This Month’s Selling Principle:
Do you lie to your customers?
I am fortunate in that I get to regularly work with some of the very top people in our field (in North America at least), and my experience has been that these top producing salespeople are, for the most part, good, honest, hard working folk. I imagine that people in general are like that. Most of the professionals attending our events have families, most are career oriented, and almost all are looking for long term success strategies. These are peak performers and they do not have to stoop to using lies to be successful.
I know there are weenies in the car business, just like any other, and perhaps my view has become skewed because I don’t get to work with, or even know, many dishonest sales people. But I can only write from my particular perspective, such as it is. So, if we can use the assumption that most people are honest or at least would prefer to behave honestly, we can assume that those who do lie regularly are either just being lazy or simply don’t have the tools appropriate for the task at hand.
For the sake of this short article, let’s forget about the moral ramifications of lying. They are reason enough, in my book, to always be honest. But I want to explore two pragmatic reasons why being dishonest will always cost us more money than it will ever make us.
The first of these is that people intuitively know when we are being deceitful. That’s because about 93% of our ability to influence others comes through nonverbal communication.
In 1967, a study was conducted at UCLA by professor Albert Mehrabian. His findings were later published in his book Silent Messages in 1971 and have been proven over and over again these last several decades. One point in particular that professor Mehrabian discovered has become a staple of all communication skills seminars of merit. He found out that, in face to face communication, 55% of our message is conveyed through our body language, 38% of our message is conveyed through tone, tempo, volume, and only 7% of our message is conveyed through content. In other words, 55% of what our customer reacts to or makes judgments on are things that they can see (body language, facial expressions, proximity, eye contact, etc.), 38% of what our customer reacts to or make judgments on are things that they can hear (tone, pace, volume, enthusiasm, empathy or confidence in our voice, etc.), and only 7% of what influences our customer are the wiz-bang word tracks we all memorize!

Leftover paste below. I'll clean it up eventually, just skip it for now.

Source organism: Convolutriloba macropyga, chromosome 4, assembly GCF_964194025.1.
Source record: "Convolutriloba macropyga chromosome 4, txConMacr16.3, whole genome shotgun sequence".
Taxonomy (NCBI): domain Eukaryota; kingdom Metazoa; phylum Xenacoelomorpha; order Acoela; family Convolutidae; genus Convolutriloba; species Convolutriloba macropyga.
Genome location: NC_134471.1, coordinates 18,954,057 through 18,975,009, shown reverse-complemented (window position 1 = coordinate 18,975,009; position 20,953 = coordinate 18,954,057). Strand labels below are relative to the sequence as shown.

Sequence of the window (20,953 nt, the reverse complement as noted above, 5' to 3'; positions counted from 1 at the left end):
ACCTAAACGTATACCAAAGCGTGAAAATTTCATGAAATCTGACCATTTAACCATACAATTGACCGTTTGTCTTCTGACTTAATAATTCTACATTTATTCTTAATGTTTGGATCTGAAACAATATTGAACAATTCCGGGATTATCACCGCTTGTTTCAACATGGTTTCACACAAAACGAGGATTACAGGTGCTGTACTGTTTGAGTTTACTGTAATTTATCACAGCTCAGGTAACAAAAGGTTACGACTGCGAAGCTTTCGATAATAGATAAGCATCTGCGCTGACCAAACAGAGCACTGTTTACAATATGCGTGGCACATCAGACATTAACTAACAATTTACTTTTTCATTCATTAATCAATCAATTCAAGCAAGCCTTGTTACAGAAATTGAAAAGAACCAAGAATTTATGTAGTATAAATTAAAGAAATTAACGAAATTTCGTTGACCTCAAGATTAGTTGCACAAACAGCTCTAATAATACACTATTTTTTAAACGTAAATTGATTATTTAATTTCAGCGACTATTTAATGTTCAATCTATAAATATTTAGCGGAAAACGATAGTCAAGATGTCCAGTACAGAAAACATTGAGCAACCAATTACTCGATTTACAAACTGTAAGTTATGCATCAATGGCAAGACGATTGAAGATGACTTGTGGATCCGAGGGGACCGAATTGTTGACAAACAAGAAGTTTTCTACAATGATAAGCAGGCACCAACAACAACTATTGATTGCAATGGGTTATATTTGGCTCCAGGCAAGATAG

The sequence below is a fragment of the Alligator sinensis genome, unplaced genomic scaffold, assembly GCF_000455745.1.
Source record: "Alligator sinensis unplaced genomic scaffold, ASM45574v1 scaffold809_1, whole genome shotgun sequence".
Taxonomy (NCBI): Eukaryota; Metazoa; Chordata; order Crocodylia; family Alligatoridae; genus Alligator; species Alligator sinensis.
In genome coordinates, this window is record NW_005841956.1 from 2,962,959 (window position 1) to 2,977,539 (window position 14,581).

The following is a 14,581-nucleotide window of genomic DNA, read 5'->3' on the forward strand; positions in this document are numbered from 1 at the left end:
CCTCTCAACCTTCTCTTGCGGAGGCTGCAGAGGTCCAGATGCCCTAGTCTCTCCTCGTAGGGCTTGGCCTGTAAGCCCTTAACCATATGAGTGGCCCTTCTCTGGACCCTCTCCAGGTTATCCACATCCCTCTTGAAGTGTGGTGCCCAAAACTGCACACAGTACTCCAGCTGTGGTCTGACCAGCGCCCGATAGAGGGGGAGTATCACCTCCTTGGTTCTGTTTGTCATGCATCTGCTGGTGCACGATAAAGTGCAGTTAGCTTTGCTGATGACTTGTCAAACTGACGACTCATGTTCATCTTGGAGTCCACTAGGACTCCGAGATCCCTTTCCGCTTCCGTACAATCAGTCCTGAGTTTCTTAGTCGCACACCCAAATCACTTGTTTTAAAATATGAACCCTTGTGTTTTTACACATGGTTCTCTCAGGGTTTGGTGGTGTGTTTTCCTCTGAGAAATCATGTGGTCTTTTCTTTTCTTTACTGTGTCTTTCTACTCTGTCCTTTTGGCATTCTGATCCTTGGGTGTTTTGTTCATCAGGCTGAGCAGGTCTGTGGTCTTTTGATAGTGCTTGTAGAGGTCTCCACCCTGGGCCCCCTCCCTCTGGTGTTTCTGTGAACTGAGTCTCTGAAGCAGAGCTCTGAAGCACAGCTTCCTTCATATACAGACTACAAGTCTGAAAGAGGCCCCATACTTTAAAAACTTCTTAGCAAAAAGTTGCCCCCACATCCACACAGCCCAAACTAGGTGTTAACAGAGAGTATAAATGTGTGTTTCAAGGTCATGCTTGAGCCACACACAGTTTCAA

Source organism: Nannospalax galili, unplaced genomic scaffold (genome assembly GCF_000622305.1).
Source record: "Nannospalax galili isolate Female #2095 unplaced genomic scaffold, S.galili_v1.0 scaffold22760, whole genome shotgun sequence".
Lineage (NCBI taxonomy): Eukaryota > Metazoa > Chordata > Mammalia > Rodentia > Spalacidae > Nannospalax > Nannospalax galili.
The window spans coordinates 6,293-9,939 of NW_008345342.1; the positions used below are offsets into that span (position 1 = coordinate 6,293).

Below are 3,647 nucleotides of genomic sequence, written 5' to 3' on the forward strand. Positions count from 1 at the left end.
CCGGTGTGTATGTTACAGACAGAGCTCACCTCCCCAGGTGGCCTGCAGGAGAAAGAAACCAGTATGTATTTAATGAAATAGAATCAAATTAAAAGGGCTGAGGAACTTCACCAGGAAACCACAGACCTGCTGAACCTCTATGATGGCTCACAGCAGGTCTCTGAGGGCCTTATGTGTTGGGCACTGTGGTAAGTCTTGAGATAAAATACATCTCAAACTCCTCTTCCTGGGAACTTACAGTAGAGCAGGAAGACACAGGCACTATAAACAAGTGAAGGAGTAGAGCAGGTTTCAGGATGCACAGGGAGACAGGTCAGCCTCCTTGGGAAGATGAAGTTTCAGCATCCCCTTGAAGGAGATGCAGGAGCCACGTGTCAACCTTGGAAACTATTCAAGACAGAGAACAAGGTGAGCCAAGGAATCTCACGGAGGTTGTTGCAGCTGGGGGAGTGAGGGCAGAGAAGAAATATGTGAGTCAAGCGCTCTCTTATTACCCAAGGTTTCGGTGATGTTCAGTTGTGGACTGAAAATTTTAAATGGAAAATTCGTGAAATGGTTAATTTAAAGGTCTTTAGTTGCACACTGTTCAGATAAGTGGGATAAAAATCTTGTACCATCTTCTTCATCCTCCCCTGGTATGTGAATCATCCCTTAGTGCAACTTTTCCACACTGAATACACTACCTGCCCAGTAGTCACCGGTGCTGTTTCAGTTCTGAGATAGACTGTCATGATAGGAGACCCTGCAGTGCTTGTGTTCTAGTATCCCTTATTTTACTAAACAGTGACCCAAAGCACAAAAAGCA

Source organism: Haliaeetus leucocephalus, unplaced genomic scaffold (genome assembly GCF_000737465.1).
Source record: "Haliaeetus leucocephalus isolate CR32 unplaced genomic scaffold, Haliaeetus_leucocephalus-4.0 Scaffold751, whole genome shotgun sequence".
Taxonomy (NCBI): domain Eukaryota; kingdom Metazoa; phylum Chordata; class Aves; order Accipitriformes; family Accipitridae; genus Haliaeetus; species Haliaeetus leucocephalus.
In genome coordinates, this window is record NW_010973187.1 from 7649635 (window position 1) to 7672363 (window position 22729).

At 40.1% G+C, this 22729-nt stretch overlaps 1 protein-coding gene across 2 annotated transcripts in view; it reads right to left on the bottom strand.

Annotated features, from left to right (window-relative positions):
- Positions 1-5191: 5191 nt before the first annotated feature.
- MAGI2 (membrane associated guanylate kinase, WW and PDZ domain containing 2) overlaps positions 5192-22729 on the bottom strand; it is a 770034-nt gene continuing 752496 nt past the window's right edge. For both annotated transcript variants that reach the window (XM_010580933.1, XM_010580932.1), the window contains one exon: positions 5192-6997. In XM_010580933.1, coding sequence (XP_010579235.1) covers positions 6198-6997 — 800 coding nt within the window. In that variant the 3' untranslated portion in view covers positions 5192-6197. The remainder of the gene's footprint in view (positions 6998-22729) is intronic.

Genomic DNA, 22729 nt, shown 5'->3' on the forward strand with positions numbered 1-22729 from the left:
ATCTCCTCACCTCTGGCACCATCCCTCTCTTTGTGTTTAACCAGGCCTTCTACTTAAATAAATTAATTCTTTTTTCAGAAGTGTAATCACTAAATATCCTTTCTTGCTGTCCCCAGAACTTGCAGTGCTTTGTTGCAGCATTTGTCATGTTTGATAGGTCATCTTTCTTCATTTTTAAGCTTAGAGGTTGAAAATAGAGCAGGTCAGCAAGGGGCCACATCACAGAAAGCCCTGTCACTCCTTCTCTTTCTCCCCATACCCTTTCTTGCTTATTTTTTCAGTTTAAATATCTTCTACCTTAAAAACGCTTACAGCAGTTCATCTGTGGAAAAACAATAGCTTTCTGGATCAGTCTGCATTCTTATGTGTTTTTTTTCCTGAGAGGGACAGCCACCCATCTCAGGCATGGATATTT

If we use words that we know are untrue, the other 93% will usually betray us. That’s also why when we use techniques or strategies that haven’t been well practiced (and tailored to who we are and how we speak) they are sometimes misinterpreted as being dishonest. People don’t like doing business with people they don’t trust.
The second, and more insidious, reason is one of self image. Behavioral scientists for decades have known that we consistently perform within the limits of our own self images. If we feel we aren’t deserving of success, (Do you remember ever singing “Cheaters never prosper”?) then we will surely find ways to subconsciously self-sabotage our own efforts. And it’s folly to think that no one will ever find out. The one person that will always know is exactly the one person who welds the most influence on our own success (us). And even the occasional little white lie here and there, over time, can be devastating to our self images and in turn our success.